The construction of this carrier-neutral internet exchange point will allow for the operation of cloud services and streaming content networks to operate more efficiently alongside local and regional internet networks, explained a press release. 

The endeavor will be undertaken by Connected Nation, a Kentucky non-profit, and Hunter Newby, founder of Newby Ventures investment firm, working with them to build and operate the internet exchange facility. 

Tom Ferree, CEO of Connected Nation, said that the exchange point will support Wichita State and the economy well “by improving the entire regional broadband landscape — preparing Wichita, and Kansas more broadly, for the future evolution of the Internet and all that it will enable.”

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Broadband Roundup

NTIA Awards $13 Million from Wireless Fund, New Ritter CTO, Middle Mile in Virginia and North Carolina

The NTIA has awarded $13 million to open network projects.



Photo of Victor Esposito from Ritter Communications.

November 28, 2023 – The National Telecommunications and Information Administration announced Tuesday that it is committing $13 million in grant funding from the $1.5 billion Public Wireless Supply Chain Innovation Fund. 

“The transition to open, interoperable wireless networks is now well on its way — bringing with it greater security, competition, and resiliency,” said NTIA Alan Davidson in a press release announcing the funding, adding the fund will accelerate the transition toward open and interoperable wireless by financially backing research and development.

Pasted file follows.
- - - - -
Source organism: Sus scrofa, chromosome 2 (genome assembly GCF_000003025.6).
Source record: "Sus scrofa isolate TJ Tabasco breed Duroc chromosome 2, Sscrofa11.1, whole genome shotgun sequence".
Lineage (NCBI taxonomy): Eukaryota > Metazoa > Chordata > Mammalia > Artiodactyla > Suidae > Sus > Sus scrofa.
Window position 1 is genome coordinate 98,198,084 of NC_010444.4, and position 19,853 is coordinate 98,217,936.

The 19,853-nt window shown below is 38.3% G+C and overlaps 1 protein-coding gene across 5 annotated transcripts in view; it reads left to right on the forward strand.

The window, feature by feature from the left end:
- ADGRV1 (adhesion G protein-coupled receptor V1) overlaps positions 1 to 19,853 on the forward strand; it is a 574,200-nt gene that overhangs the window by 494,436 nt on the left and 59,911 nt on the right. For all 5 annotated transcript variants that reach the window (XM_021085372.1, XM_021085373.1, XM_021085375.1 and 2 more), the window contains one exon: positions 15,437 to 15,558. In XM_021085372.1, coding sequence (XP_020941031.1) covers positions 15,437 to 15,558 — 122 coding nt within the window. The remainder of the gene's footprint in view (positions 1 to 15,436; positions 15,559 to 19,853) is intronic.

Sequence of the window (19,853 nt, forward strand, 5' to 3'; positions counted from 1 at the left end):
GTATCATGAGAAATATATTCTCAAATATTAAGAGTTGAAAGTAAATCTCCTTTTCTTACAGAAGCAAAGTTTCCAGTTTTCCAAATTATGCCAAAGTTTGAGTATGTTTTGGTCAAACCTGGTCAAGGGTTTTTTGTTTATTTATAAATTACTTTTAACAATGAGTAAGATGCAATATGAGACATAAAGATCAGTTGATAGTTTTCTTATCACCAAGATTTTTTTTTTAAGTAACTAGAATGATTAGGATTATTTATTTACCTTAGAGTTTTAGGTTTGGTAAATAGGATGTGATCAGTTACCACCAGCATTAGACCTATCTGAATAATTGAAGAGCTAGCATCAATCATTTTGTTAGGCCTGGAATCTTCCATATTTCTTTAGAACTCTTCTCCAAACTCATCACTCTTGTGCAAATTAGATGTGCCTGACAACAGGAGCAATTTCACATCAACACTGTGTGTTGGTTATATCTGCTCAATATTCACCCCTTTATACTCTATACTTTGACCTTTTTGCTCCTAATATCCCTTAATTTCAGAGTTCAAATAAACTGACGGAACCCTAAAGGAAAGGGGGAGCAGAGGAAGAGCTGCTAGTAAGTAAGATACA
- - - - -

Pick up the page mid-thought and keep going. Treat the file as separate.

The seven projects that will be awarded funding are expected to improve the networks’ security, energy efficiency, and allow them to leverage AI to automate the network testing process. 

The fund is supported by the CHIPS and Science Act of 2022, which aims to invest in domestic manufacturing to improve national supply chain resiliency. 

Ritter Communications new CTO

Telecom service provider Ritter Communications announced Monday that Victor Esposito will serve as the company’s chief technology officer, after having served as its vice president of engineering and network operations. 

In his new role, Esposito will lead all of Ritter’s technology-related teams, read a press release. 

“[Victor] has the leadership, skills and drive to keep us and our customers on the cutting edge of innovation as well as maintaining the company’s steep growth trajectory,” said Ritter Communications president Heath Simpson. 

Esposito joined Ritter Communications in April of this year and will succeed Greg Sunderwood, who served as CTO position for 11 years.

Middle mile to be built in Virginia and North Carolina 

Mecklenburg Electric Cooperative announced Tuesday that it is partnering with Ciena, a networking systems service provider, to help install middle mile infrastructure to serve more than 31,000 customers in Virginia and North Carolina.  

MEC currently services 4,511 square miles in those respective states with its electric distribution system and is partnering with Ciena to deliver low-latency connectivity and aggregate operation technology to better broadband, explained a press release. 

“During our network deployment, we will pass tens of thousands of homes, businesses, and organizations, and we found it unthinkable to miss the opportunity to extend this fiber resource to our communities,” said Dwayne Long, vice president of information technology at MEC.